I admit it's tempting. I mean, Travelers may never be published, and I know people (five of them) that want to read it. They'd probably even like it, being my friends and all.

But I'm holding out for a few reasons. Some are minor: self-publishing is expensive, it requires more time and energy, and if I got published later I couldn't put that nice little "Debut Novel" sticker on my books. Stupid, I know. If self-publishing was what I really wanted, those things wouldn't stand in my way.

One thing that does stand in my way is self-publishing's reputation. Traditional publishers give readers a guarantee, or at least a high probability, that what they're about to read is Good. Self-publishing doesn't have that. Actually, it has less than that because so much out there isn't good (according to general opinion). I know there are fantastic self-published books, and terrible traditionally-published ones, but even so, I don't want the stigma.

The other thing standing in my way is that self-publishing is not challenging enough.** The road to traditional publishing is really, really, really, really hard. And it's pushing me. In learning what it takes to get published, in seeing statistics and examples of stories that get rejected, in critiquing the works of other authors competing for the same agents I am, I have grown exponentially - more than I ever would have had I just put Travelers on Lulu.com a year ago.

There are lots of good reasons to self-publish. And for some, self-publishing is the fulfillment of their dream. I think that's awesome. Go for it. Dreams and journeys are what make life worth living.

But self-publishing is not my dream. I want to be published the regular way. I don't know why. I know the odds. Do you know how many unpublished authors have blogs like this? Probably like... well, it's a lot, and many more that don't blog. A lot of them have been trying for this longer than I have. A lot of them are better writers than I am.

I don't think I'm special. I don't assume God's going to open the doors just for me or anything. I do know I want this. And, for right now at least, self-publishing would feel like I settled, like I quit. I'm not ready to do that yet.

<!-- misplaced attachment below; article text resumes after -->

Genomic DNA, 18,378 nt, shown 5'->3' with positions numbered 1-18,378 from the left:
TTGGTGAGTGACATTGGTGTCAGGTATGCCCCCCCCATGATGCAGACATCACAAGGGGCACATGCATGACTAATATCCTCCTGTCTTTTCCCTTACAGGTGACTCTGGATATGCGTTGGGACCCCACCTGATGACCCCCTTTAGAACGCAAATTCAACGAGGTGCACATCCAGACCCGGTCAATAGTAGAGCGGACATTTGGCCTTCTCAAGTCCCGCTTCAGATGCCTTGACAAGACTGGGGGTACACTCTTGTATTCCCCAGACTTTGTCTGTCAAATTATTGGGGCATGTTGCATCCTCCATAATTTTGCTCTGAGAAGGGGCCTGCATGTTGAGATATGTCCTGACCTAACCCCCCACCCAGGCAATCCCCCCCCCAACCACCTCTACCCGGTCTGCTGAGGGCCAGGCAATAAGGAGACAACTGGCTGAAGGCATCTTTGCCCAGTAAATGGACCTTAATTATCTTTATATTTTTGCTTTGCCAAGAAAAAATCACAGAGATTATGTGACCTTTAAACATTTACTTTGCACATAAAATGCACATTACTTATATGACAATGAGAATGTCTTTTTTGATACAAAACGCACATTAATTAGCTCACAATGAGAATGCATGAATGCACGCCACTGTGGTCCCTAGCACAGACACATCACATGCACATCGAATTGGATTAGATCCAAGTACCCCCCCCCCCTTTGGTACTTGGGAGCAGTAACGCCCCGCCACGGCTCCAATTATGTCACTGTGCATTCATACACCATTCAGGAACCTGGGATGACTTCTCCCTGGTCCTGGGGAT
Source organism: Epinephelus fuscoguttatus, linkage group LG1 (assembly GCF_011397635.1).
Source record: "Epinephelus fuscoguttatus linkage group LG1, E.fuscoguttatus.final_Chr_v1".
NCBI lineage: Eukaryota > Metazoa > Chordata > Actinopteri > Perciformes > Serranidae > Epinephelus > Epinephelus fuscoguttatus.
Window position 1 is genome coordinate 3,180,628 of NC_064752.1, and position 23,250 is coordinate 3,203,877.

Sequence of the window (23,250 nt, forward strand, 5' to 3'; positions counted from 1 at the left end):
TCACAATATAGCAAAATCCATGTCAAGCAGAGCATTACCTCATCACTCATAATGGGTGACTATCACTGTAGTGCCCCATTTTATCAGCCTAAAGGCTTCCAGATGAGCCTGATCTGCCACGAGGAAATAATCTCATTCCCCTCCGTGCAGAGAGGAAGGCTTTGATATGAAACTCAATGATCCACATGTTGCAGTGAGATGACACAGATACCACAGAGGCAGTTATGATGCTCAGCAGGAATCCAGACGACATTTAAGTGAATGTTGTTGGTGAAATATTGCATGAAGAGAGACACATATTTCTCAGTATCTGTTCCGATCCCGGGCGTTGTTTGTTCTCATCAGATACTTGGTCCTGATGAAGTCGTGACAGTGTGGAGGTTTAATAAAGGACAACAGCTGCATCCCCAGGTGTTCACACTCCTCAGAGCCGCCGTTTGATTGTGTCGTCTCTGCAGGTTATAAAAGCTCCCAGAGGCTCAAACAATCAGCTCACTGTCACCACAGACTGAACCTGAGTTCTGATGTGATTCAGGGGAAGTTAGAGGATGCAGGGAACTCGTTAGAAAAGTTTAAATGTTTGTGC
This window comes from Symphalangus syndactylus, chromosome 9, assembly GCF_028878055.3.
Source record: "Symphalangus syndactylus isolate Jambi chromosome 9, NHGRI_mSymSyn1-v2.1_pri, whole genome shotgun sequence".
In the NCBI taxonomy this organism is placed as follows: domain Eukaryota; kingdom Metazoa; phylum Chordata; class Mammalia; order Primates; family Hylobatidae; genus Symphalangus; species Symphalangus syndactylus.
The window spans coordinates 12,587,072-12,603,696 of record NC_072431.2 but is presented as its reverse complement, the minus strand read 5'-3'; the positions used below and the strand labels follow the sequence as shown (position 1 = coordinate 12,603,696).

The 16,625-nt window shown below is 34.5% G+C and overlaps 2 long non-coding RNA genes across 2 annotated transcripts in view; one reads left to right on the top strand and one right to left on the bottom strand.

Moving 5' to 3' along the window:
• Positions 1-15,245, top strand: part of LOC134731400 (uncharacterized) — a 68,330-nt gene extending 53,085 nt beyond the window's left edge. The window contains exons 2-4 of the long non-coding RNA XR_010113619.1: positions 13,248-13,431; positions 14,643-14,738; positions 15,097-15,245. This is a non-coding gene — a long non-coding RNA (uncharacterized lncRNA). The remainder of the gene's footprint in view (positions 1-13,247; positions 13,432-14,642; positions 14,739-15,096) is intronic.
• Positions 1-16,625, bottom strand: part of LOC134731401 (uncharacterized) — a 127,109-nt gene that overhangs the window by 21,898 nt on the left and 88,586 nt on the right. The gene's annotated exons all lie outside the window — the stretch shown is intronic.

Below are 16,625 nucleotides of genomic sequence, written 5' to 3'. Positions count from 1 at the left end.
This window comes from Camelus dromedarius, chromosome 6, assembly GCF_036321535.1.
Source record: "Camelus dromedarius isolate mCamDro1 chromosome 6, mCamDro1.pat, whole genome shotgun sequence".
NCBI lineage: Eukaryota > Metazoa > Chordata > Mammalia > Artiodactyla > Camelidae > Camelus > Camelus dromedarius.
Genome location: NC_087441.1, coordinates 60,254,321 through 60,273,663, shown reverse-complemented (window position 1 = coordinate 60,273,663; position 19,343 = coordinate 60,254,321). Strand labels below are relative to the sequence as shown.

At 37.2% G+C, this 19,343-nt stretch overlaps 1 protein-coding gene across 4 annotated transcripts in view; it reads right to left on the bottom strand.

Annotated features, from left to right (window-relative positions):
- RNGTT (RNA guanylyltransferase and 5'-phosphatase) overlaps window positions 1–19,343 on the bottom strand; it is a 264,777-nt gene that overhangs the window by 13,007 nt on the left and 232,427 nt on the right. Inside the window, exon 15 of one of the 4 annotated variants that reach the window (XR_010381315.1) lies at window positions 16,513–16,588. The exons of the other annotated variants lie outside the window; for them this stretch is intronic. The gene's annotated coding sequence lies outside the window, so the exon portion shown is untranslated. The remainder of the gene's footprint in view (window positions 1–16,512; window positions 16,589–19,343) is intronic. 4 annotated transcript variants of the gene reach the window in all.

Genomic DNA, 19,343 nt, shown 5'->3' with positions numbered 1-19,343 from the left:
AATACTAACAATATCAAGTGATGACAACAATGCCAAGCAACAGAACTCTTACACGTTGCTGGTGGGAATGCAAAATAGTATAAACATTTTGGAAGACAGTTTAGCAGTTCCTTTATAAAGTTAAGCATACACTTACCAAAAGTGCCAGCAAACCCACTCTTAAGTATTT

* i.e. anyone can do it, but it takes forever and hurts like hell.

** I know self-publishing has it's own challenges, not the least of which is peddling your own books so that they actually sell. But I'm talking about the challenge just to be published, which self-publishing by definition does not have. Anyone can do it.

How to Not be a Meanie Head

Last time I talked about what to do when faced with meanie heads online. But why are they so mean? Interestingly, if you ask them, most people don't think they're being mean at all. "I'm just expressing my opinion," they might say. Some even believe they're helping.

Sometimes, I'm one of those people. If you read all the comments and blog posts under my name, you might find some mean, arrogant stuff - probably more than I'm aware of. I'm just trying to help people, but I come off sounding like a jerk. What am I doing wrong? How do I express my opinion without being a meanie head?

The problem, I think, is that we don't separate what we're saying from how we say it. We think "This story sucks," and so we say exactly that. Maybe we're even specific, "Your protagonist is stupid. Everything you wrote is cliche."

What if the story's not any good? Shouldn't I tell them what I think? Absolutely. If a story sucks, or a query is confusing, or someone's political beliefs drive you nuts, we're free to say so. BUT if we want people to actually listen to what we're saying, then we need to be more careful. The following are things I'm learning myself, as I try to do this very thing:

TIP #1: Assume the person you're talking to is as intelligent as you are. This is really hard, but it's fundamental. If you can't do this, see Rule #3 from last time.

TIP #2: Emphasize that it's your opinion. No matter how convinced you are that you're right, your thoughts on writing, politics, religion, agent behavior, etc. are in the end only your opinion.

TIP #3: Never say "never" (or always, or must, or you have to). There are times when these imperatives are necessary (e.g. never send Nathan a query with a rhetorical question), but for the most part they should be avoided unless you, personally, make the rules.

TIP #4: Don't be sarcastic. Sarcasm is mean and hurtful by nature. It's fine with friends, where everyone knows that everyone is joking, but not on touchy subjects. If you want people to listen, just don't do it.

Note that none of this changes what you're saying, only how you say it. So what about you guys? Any tips on how to say harsh things while still respecting the person you're talking to?